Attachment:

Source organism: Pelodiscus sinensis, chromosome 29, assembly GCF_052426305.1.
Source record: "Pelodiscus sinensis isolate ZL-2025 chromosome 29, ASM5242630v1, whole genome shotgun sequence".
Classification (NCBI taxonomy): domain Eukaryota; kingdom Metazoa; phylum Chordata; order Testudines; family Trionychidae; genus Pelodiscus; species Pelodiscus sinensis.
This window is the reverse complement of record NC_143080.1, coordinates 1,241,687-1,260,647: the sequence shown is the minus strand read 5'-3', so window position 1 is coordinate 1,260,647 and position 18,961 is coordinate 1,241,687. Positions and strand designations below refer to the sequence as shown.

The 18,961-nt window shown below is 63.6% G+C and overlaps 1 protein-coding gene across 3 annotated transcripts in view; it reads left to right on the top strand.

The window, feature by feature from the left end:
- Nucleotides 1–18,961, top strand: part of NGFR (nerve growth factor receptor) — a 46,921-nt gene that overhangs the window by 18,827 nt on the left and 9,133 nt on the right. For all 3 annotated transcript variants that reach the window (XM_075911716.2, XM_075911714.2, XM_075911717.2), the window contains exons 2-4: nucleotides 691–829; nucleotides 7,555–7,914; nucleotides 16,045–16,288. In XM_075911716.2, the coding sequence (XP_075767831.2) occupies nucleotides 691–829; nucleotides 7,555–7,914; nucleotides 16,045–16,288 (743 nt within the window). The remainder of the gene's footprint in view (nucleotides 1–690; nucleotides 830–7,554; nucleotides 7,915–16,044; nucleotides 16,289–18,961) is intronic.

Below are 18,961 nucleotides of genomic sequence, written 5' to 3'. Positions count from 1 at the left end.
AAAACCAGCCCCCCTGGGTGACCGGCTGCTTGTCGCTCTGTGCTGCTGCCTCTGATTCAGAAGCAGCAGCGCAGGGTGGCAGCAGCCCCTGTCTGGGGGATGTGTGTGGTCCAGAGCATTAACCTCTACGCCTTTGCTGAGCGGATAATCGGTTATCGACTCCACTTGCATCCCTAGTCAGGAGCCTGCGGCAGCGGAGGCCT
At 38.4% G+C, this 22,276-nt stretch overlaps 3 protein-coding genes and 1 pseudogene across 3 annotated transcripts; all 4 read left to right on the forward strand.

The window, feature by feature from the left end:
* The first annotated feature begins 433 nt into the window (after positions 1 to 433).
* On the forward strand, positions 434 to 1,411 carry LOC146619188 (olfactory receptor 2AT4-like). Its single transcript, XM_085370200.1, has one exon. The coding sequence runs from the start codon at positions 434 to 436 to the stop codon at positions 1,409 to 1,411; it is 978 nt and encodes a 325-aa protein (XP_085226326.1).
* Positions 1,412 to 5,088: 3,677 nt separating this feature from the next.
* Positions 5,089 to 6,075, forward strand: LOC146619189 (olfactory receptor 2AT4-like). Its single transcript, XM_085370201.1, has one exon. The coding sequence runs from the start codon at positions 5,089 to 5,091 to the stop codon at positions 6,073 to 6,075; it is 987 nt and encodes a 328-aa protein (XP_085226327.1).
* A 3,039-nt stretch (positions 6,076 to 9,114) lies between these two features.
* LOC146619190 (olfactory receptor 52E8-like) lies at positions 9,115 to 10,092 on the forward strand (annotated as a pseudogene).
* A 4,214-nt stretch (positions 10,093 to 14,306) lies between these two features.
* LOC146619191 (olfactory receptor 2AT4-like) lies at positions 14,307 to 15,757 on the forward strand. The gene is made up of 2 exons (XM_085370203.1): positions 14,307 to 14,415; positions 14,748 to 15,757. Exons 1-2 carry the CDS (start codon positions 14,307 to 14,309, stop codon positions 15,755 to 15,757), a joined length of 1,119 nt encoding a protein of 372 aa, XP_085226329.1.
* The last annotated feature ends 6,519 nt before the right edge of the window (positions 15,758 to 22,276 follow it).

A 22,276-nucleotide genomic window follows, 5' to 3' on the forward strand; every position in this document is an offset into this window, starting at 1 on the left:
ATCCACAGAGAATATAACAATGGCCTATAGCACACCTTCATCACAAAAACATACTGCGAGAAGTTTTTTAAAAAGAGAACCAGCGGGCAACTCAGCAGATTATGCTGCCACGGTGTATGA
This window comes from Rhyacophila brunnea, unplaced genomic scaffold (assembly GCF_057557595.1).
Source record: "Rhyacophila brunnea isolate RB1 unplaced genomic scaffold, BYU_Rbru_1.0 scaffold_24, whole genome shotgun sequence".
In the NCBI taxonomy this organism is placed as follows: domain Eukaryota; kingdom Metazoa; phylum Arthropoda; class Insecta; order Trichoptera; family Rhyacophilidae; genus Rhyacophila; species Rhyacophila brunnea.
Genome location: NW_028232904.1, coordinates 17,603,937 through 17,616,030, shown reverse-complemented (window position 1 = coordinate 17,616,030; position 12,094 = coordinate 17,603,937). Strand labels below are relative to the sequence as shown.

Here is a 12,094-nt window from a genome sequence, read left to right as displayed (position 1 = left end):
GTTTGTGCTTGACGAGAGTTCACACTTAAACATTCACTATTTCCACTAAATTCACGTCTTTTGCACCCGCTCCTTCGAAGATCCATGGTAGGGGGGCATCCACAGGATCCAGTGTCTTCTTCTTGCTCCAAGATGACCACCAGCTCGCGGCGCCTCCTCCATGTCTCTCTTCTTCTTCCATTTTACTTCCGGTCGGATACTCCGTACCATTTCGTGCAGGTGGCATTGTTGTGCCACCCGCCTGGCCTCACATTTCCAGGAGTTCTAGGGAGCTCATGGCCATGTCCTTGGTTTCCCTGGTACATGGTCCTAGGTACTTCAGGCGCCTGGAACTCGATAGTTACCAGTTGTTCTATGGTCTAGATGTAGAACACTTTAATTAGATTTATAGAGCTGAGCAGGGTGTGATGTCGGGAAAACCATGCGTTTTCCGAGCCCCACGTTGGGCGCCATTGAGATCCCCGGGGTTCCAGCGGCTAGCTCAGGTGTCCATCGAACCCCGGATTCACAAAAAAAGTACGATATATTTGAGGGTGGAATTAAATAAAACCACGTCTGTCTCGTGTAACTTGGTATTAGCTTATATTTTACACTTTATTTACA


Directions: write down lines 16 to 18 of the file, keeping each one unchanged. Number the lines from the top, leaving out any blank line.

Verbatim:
* A 3,039-nt stretch (positions 6,076 to 9,114) lies between these two features.
* LOC146619190 (olfactory receptor 52E8-like) lies at positions 9,115 to 10,092 on the forward strand (annotated as a pseudogene).
* A 4,214-nt stretch (positions 10,093 to 14,306) lies between these two features.